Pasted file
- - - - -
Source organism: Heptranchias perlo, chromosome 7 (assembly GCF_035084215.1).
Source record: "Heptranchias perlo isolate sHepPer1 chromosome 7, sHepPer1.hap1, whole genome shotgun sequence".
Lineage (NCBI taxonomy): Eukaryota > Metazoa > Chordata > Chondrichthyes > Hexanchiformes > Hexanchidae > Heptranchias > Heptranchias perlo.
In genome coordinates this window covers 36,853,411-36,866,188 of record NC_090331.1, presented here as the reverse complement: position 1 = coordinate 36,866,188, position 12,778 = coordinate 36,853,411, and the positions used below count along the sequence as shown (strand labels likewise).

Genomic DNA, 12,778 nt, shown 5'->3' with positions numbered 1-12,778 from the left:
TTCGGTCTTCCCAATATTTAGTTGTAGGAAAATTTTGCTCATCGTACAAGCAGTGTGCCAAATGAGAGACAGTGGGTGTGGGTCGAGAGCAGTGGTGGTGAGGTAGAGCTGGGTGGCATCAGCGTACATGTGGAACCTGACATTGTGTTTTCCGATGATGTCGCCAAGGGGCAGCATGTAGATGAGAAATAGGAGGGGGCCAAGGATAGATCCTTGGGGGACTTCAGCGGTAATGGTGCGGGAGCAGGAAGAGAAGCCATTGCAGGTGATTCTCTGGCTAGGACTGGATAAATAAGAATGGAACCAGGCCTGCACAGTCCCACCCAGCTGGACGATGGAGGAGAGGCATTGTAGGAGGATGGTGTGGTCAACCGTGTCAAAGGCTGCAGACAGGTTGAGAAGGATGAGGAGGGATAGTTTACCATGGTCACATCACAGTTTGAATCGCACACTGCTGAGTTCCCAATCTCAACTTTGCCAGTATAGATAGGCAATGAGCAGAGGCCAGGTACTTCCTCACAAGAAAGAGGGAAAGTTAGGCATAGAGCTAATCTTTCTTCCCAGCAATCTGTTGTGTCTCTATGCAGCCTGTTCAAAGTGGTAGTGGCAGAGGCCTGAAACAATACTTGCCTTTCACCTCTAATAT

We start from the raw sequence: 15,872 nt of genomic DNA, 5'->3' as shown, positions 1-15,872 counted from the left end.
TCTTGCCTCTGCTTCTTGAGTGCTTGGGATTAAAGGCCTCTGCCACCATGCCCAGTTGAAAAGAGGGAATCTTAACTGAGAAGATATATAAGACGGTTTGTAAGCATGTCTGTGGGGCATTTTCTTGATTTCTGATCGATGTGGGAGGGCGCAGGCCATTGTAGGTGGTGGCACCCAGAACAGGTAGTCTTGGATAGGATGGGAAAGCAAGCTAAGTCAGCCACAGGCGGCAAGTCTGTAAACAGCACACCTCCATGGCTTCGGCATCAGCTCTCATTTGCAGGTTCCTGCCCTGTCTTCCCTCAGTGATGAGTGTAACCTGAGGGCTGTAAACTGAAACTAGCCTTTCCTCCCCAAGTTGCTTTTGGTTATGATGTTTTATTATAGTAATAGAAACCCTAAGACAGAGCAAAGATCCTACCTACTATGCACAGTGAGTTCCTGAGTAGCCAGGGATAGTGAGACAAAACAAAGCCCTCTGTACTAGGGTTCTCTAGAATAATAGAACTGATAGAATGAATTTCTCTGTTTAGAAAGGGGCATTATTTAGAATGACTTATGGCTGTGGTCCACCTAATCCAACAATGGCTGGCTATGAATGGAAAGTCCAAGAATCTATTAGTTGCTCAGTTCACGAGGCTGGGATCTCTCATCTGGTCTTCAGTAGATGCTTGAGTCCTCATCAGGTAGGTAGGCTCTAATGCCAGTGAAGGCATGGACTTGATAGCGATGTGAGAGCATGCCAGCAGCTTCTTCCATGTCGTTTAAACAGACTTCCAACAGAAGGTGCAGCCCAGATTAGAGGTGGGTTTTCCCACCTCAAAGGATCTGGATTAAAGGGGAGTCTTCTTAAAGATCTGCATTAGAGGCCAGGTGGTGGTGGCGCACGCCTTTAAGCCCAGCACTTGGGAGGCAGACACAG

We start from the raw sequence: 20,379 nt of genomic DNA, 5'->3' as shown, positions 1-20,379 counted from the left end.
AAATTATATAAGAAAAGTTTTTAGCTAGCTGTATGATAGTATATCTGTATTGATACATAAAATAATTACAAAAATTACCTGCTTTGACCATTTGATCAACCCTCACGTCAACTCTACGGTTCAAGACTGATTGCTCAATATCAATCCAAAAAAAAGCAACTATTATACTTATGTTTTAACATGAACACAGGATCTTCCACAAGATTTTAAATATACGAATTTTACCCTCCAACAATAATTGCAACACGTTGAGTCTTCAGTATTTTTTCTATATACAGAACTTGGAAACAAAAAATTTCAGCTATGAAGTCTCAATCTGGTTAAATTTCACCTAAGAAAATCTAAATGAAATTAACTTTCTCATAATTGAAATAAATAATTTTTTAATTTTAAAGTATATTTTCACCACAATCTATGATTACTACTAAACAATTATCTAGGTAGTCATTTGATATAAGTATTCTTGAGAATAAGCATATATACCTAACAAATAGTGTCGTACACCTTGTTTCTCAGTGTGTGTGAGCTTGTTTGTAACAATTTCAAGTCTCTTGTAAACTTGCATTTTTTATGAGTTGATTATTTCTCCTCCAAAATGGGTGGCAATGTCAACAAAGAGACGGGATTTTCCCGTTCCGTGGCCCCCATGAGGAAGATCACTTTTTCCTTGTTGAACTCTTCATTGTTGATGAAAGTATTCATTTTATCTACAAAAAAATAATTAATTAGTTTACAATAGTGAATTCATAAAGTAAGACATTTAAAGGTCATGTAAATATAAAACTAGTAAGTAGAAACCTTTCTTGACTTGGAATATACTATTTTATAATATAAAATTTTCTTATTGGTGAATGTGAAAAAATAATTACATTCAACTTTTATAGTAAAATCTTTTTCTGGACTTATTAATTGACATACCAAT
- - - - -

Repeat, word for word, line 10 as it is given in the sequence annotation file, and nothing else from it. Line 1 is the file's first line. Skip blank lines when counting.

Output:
AAATTATATAAGAAAAGTTTTTAGCTAGCTGTATGATAGTATATCTGTATTGATACATAAAATAATTACAAAAATTACCTGCTTTGACCATTTGATCAACCCTCACGTCAACTCTACGGTTCAAGACTGATTGCTCAATATCAATCCAAAAAAAAGCAACTATTATACTTATGTTTTAACATGAACACAGGATCTTCCACAAGATTTTAAATATACGAATTTTACCCTCCAACAATAATTGCAACACGTTGAGTCTTCAGTATTTTTTCTATATACAGAACTTGGAAACAAAAAATTTCAGCTATGAAGTCTCAATCTGGTTAAATTTCACCTAAGAAAATCTAAATGAAATTAACTTTCTCATAATTGAAATAAATAATTTTTTAATTTTAAAGTATATTTTCACCACAATCTATGATTACTACTAAACAATTATCTAGGTAGTCATTTGATATAAGTATTCTTGAGAATAAGCATATATACCTAACAAATAGTGTCGTACACCTTGTTTCTCAGTGTGTGTGAGCTTGTTTGTAACAATTTCAAGTCTCTTGTAAACTTGCATTTTTTATGAGTTGATTATTTCTCCTCCAAAATGGGTGGCAATGTCAACAAAGAGACGGGATTTTCCCGTTCCGTGGCCCCCATGAGGAAGATCACTTTTTCCTTGTTGAACTCTTCATTGTTGATGAAAGTATTCATTTTATCTACAAAAAAATAATTAATTAGTTTACAATAGTGAATTCATAAAGTAAGACATTTAAAGGTCATGTAAATATAAAACTAGTAAGTAGAAACCTTTCTTGACTTGGAATATACTATTTTATAATATAAAATTTTCTTATTGGTGAATGTGAAAAAATAATTACATTCAACTTTTATAGTAAAATCTTTTTCTGGACTTATTAATTGACATACCAAT